The recognition of these women is important, and validating: their success has for too long been forgotten or downplayed while men of similar ages are considered legends. Not only that, but discussing influential women in the traditionally sexist genres like rock and country helps to change those environments – from publishing and music ownership to festival line-ups – for new artists breaking through.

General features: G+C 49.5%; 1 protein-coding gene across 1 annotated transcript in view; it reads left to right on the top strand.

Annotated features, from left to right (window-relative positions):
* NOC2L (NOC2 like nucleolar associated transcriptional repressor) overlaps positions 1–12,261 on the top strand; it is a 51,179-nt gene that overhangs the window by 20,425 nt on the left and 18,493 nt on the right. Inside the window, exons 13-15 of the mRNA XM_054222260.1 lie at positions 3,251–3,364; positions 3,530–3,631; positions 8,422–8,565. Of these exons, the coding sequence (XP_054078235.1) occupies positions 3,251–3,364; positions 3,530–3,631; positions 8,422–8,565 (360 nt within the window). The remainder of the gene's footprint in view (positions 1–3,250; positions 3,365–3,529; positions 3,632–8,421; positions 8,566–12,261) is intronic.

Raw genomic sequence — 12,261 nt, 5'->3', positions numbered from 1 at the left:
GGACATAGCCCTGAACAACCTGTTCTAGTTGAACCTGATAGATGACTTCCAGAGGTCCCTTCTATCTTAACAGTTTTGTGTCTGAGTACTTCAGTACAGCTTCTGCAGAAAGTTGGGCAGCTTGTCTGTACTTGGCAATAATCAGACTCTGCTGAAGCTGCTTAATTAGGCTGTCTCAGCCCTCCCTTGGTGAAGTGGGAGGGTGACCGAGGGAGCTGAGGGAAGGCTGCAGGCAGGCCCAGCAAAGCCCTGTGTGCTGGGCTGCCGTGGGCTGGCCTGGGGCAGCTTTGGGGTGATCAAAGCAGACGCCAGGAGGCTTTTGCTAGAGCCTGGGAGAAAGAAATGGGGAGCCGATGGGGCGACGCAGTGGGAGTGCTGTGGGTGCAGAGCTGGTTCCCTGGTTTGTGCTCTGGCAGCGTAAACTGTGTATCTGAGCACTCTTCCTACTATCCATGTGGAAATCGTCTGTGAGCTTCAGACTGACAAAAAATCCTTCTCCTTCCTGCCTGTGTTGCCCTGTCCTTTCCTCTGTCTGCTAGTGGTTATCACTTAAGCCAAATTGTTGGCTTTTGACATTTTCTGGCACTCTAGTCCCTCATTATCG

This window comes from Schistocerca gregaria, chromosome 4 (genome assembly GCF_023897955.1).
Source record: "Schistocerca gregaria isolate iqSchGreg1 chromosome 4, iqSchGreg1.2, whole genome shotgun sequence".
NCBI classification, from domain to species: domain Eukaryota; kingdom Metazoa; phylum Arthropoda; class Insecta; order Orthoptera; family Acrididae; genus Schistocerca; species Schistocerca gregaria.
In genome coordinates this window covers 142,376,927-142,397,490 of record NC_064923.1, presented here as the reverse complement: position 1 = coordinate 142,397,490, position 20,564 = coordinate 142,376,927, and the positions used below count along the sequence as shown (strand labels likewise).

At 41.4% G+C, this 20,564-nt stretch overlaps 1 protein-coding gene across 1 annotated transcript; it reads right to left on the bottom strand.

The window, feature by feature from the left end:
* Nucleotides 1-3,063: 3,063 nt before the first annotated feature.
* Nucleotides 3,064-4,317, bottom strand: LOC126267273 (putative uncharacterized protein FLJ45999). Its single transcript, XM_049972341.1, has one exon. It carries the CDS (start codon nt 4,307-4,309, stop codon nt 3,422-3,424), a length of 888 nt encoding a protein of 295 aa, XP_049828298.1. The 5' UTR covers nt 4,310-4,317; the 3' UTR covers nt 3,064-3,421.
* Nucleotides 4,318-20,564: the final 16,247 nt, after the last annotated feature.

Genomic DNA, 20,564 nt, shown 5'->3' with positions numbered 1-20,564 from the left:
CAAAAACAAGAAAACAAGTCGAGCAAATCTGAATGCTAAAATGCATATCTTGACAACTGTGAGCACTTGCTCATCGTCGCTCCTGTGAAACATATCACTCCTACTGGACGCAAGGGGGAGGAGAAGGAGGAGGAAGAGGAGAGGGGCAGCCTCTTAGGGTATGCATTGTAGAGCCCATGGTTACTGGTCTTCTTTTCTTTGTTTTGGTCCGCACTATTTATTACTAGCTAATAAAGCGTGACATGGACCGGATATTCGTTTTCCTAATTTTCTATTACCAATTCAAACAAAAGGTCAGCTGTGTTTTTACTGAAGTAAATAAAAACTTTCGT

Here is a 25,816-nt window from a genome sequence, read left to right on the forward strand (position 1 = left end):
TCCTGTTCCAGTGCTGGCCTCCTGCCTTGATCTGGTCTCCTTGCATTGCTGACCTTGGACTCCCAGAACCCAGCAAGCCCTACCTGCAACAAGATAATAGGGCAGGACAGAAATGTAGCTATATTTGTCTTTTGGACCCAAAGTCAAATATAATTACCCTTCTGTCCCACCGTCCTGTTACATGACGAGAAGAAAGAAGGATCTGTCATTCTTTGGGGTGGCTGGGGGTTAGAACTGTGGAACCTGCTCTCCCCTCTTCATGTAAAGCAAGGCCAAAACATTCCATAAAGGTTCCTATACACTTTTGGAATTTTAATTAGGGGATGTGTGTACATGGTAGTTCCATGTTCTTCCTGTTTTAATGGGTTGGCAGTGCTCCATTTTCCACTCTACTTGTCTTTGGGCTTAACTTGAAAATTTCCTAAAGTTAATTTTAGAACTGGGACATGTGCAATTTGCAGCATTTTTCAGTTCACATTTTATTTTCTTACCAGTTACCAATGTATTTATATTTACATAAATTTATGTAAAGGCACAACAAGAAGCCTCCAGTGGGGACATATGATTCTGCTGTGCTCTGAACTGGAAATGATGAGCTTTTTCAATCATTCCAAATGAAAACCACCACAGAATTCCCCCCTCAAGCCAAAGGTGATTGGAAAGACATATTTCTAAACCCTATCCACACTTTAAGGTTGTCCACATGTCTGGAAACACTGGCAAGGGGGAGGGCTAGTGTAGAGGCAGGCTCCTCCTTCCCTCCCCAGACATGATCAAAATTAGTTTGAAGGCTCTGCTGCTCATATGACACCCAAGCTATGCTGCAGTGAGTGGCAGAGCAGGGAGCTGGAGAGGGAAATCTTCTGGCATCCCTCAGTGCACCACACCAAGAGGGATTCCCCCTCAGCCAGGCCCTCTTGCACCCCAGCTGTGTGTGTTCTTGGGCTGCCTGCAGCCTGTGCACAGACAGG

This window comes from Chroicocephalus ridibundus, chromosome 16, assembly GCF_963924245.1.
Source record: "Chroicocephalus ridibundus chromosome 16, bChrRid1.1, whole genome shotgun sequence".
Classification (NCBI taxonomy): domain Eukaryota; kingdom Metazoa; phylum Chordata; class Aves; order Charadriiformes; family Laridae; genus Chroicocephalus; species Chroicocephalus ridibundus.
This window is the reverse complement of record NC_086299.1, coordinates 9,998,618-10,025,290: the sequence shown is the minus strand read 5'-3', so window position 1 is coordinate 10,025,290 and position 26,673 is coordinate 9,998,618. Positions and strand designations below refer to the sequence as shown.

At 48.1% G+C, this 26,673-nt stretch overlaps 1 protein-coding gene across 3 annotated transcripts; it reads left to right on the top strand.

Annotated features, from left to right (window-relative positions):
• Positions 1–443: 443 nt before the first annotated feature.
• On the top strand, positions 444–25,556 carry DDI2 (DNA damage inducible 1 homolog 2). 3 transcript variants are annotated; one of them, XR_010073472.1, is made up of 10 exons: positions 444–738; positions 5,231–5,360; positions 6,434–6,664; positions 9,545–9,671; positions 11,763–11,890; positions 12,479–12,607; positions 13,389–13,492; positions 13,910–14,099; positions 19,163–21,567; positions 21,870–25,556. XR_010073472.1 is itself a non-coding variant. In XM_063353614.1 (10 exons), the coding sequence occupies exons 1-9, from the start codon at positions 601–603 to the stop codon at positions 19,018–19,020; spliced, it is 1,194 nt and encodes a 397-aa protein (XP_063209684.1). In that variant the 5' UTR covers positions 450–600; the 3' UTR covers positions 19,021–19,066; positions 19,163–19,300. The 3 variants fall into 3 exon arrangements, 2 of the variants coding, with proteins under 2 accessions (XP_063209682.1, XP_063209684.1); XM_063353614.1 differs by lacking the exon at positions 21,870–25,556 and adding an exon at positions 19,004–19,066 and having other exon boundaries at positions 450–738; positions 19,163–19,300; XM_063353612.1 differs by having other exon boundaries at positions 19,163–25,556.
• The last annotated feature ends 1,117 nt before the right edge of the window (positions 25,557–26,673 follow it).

Documentaries like Not Just a Girl, which openly explore country music’s more outdated ideas about gender, and show how artists like Twain who have challenged them and triumphed, only contribute to progress.

Shania Twain has shaped modern pop stardom, and her impact is seen in contemporary music from Haim to Harry Styles (Not Just a Girl shows Twain performing alongside these artists, and having her music covered by them). Would we even have had Taylor Swift’s crossover success with country-pop hits like “Love Story” without Twain’s “You’re Still The One” and “I’m Gonna Getcha Good” before it? The illuminating Not Just a Girl is a testament to a great pioneer – and the great crossover artist of our lifetimes.